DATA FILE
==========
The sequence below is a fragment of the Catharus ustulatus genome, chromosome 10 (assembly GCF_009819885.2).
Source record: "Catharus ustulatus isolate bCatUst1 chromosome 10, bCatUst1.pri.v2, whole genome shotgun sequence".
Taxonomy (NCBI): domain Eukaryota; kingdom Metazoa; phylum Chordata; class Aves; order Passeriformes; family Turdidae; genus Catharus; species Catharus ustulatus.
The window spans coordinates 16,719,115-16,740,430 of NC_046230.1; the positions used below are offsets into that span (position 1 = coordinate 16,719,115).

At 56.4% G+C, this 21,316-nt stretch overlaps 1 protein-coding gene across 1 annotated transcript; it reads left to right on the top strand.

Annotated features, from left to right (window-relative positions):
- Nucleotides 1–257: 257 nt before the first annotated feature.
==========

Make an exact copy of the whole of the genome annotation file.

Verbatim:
The sequence below is a fragment of the Catharus ustulatus genome, chromosome 10 (assembly GCF_009819885.2).
Source record: "Catharus ustulatus isolate bCatUst1 chromosome 10, bCatUst1.pri.v2, whole genome shotgun sequence".
Taxonomy (NCBI): domain Eukaryota; kingdom Metazoa; phylum Chordata; class Aves; order Passeriformes; family Turdidae; genus Catharus; species Catharus ustulatus.
The window spans coordinates 16,719,115-16,740,430 of NC_046230.1; the positions used below are offsets into that span (position 1 = coordinate 16,719,115).

At 56.4% G+C, this 21,316-nt stretch overlaps 1 protein-coding gene across 1 annotated transcript; it reads left to right on the top strand.

Annotated features, from left to right (window-relative positions):
- Nucleotides 1–257: 257 nt before the first annotated feature.